ATLANTA – Finishing is more of a science than an art, and getting everything right can be a challenge for wood finishers.

Participants in the 2018 Finishing Symposium at IWF told attendees that finishing was much more a science than an art, but provided extensive information on management, finishes and equipment to help make their operation better.

The IWF Finishing Symposium was sponsored by Fuji Spray, Gemini Industries and Milesi Wood Coatings.

Phil Stevenson of AWFI talked about establishing a finishing system in your company, setting up finishing standards, performance measurements and developing training. Create the process, he suggested. Stevenson also said when to automate the process, described different types of finishes and equipment, and how to establish standard process stapes.

Jason Chiu of the Centre for Advanced Wood Processing, University of British Columbia, asked attendees if they knew if their finishing operation was profitable. Chiu spoke about problem solving in wood finishing and new developments in surface preparation, including sanding. He talked about the main problems in achieving a good finish, and looked at sanding in depth.

David Jackson of Gemini Coatings described finishes that many shops may not have adopted, such as two-component polyurethane, plural-component polyester and some UV finishes. He provided good examples of different finishing looks, and suggested that exterior clear finish is a large growth area.

Les Smith of Sherwin-Williams Co. provided a broad history of finishing, and the future of coatings trends and applications technologies. Smith detailed the quality progress of waterborne finishes and improvements in non-formaldehyde products.

Bob McKenna of SAMES-KREMLIN explained coating trends, application technologies, and provided an overview of spray finishing equipment. He said that about 70 percent of the wood finishing market is paint. He also demonstrated the efficiency of the poder bell application process. He also recommended a yearly audit of the finishing operation.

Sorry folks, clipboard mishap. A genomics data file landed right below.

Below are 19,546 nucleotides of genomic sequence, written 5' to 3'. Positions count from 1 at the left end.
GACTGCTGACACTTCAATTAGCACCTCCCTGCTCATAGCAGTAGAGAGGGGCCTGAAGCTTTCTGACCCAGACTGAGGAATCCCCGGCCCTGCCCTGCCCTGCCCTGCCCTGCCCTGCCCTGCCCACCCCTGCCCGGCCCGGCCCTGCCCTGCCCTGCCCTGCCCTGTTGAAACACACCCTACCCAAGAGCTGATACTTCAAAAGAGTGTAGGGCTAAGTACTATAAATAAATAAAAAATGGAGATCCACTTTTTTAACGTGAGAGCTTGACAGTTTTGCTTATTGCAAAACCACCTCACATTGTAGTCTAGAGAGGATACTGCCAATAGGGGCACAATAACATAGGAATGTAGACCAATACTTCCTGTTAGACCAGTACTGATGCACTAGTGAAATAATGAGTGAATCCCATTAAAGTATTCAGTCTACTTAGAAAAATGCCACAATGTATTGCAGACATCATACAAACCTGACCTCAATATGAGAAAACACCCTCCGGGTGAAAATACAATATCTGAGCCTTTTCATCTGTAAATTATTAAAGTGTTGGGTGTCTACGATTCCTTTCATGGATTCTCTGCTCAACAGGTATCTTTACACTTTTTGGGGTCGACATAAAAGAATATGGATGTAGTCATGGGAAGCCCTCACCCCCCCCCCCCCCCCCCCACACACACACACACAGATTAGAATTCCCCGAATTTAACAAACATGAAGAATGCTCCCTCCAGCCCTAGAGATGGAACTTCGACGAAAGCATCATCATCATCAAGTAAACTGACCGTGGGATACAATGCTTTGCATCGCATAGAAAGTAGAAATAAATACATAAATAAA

Massimo Di Russo, general manager of Cefla North America, compared efficiency of manual and automated spray technology. He showed specs for a standalone reciprocating system that could produce 12 kitchens a week up to a large line that could finish 55 kitchens during the same time. He also discussed robotic applications for curved pieces, digital printing and texturization, and Industry 4.0 advances that can affect finishing monitoring and preventive maintencnce.

Don Kuser of North American Plywood discussed digital printing and staining on wood products, and how these technologies are affecting wood finishing. Kuser sees this technology as the future, but it is not widely used outside of wood flooring. He described the product features and how his company is digitally printing in New Jersey.

The IWF Finishing Symposium was held August 21, 2018 in the Georgia World Congress Center in downtown Atlanta, the day before IWF exhibits opened on the show floor.

Attendees were be able to ask each speaker questions about their presentation. At the end of the event, attendees asked speakers about a problem or issue they are having in their finishing operation.

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